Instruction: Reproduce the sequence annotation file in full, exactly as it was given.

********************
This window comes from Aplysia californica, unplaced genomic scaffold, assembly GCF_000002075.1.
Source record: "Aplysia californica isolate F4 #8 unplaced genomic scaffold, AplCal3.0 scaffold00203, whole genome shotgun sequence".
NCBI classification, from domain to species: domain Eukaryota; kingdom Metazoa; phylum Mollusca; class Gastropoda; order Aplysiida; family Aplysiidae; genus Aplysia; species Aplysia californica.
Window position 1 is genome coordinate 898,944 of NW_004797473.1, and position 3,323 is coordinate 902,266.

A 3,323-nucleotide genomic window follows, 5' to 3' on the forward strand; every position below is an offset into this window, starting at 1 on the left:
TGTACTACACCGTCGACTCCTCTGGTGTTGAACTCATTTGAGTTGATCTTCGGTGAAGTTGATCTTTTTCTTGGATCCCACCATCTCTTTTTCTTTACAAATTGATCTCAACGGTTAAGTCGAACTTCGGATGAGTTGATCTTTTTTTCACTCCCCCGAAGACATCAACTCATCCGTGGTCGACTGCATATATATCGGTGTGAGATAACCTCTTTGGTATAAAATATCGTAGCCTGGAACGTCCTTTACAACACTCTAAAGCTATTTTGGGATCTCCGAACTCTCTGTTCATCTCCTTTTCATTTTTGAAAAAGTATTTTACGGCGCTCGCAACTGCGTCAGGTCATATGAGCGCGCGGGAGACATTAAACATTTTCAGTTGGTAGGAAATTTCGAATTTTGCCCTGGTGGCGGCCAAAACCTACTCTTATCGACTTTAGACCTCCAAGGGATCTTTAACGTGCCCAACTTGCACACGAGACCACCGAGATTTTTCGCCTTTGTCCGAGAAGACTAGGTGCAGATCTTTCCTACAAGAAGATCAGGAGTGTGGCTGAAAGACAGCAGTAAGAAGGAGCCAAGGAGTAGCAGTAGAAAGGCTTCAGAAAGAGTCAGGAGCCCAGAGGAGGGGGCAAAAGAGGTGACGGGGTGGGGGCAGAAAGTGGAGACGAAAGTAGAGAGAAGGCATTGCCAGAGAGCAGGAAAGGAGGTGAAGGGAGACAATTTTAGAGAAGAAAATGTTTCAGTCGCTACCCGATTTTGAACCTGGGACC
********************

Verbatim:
This window comes from Aplysia californica, unplaced genomic scaffold, assembly GCF_000002075.1.
Source record: "Aplysia californica isolate F4 #8 unplaced genomic scaffold, AplCal3.0 scaffold00203, whole genome shotgun sequence".
NCBI classification, from domain to species: domain Eukaryota; kingdom Metazoa; phylum Mollusca; class Gastropoda; order Aplysiida; family Aplysiidae; genus Aplysia; species Aplysia californica.
Window position 1 is genome coordinate 898,944 of NW_004797473.1, and position 3,323 is coordinate 902,266.

A 3,323-nucleotide genomic window follows, 5' to 3' on the forward strand; every position below is an offset into this window, starting at 1 on the left:
TGTACTACACCGTCGACTCCTCTGGTGTTGAACTCATTTGAGTTGATCTTCGGTGAAGTTGATCTTTTTCTTGGATCCCACCATCTCTTTTTCTTTACAAATTGATCTCAACGGTTAAGTCGAACTTCGGATGAGTTGATCTTTTTTTCACTCCCCCGAAGACATCAACTCATCCGTGGTCGACTGCATATATATCGGTGTGAGATAACCTCTTTGGTATAAAATATCGTAGCCTGGAACGTCCTTTACAACACTCTAAAGCTATTTTGGGATCTCCGAACTCTCTGTTCATCTCCTTTTCATTTTTGAAAAAGTATTTTACGGCGCTCGCAACTGCGTCAGGTCATATGAGCGCGCGGGAGACATTAAACATTTTCAGTTGGTAGGAAATTTCGAATTTTGCCCTGGTGGCGGCCAAAACCTACTCTTATCGACTTTAGACCTCCAAGGGATCTTTAACGTGCCCAACTTGCACACGAGACCACCGAGATTTTTCGCCTTTGTCCGAGAAGACTAGGTGCAGATCTTTCCTACAAGAAGATCAGGAGTGTGGCTGAAAGACAGCAGTAAGAAGGAGCCAAGGAGTAGCAGTAGAAAGGCTTCAGAAAGAGTCAGGAGCCCAGAGGAGGGGGCAAAAGAGGTGACGGGGTGGGGGCAGAAAGTGGAGACGAAAGTAGAGAGAAGGCATTGCCAGAGAGCAGGAAAGGAGGTGAAGGGAGACAATTTTAGAGAAGAAAATGTTTCAGTCGCTACCCGATTTTGAACCTGGGACC